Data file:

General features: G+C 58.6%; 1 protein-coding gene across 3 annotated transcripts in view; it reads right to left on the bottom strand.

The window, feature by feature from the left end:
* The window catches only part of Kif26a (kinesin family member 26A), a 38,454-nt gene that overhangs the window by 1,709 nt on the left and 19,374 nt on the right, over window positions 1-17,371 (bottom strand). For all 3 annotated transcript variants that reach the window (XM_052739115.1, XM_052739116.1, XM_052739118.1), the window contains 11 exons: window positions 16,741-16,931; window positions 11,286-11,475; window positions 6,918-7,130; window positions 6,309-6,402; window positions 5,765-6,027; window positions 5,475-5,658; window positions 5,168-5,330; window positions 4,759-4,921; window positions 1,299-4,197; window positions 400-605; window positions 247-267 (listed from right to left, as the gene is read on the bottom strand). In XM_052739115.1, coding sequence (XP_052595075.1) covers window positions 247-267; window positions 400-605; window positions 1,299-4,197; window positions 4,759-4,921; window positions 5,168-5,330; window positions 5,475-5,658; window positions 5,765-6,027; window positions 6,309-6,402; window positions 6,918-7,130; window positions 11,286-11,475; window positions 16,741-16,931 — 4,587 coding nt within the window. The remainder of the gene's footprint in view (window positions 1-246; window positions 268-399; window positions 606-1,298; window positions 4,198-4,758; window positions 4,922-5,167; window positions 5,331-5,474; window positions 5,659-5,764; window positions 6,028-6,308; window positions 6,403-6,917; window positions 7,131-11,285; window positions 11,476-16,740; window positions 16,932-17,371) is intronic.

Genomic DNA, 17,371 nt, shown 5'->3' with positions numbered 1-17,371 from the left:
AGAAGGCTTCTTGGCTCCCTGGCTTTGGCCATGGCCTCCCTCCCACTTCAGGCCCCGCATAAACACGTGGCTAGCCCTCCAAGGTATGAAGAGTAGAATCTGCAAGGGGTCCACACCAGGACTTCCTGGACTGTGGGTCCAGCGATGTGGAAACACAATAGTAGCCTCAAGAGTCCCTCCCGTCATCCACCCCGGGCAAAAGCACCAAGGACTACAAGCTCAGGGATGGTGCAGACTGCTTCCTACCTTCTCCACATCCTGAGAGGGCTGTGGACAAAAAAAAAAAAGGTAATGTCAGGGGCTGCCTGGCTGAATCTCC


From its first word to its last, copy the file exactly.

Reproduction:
General features: G+C 58.6%; 1 protein-coding gene across 3 annotated transcripts in view; it reads right to left on the bottom strand.

The window, feature by feature from the left end:
* The window catches only part of Kif26a (kinesin family member 26A), a 38,454-nt gene that overhangs the window by 1,709 nt on the left and 19,374 nt on the right, over window positions 1-17,371 (bottom strand). For all 3 annotated transcript variants that reach the window (XM_052739115.1, XM_052739116.1, XM_052739118.1), the window contains 11 exons: window positions 16,741-16,931; window positions 11,286-11,475; window positions 6,918-7,130; window positions 6,309-6,402; window positions 5,765-6,027; window positions 5,475-5,658; window positions 5,168-5,330; window positions 4,759-4,921; window positions 1,299-4,197; window positions 400-605; window positions 247-267 (listed from right to left, as the gene is read on the bottom strand). In XM_052739115.1, coding sequence (XP_052595075.1) covers window positions 247-267; window positions 400-605; window positions 1,299-4,197; window positions 4,759-4,921; window positions 5,168-5,330; window positions 5,475-5,658; window positions 5,765-6,027; window positions 6,309-6,402; window positions 6,918-7,130; window positions 11,286-11,475; window positions 16,741-16,931 — 4,587 coding nt within the window. The remainder of the gene's footprint in view (window positions 1-246; window positions 268-399; window positions 606-1,298; window positions 4,198-4,758; window positions 4,922-5,167; window positions 5,331-5,474; window positions 5,659-5,764; window positions 6,028-6,308; window positions 6,403-6,917; window positions 7,131-11,285; window positions 11,476-16,740; window positions 16,932-17,371) is intronic.

Genomic DNA, 17,371 nt, shown 5'->3' with positions numbered 1-17,371 from the left:
AGAAGGCTTCTTGGCTCCCTGGCTTTGGCCATGGCCTCCCTCCCACTTCAGGCCCCGCATAAACACGTGGCTAGCCCTCCAAGGTATGAAGAGTAGAATCTGCAAGGGGTCCACACCAGGACTTCCTGGACTGTGGGTCCAGCGATGTGGAAACACAATAGTAGCCTCAAGAGTCCCTCCCGTCATCCACCCCGGGCAAAAGCACCAAGGACTACAAGCTCAGGGATGGTGCAGACTGCTTCCTACCTTCTCCACATCCTGAGAGGGCTGTGGACAAAAAAAAAAAAGGTAATGTCAGGGGCTGCCTGGCTGAATCTCC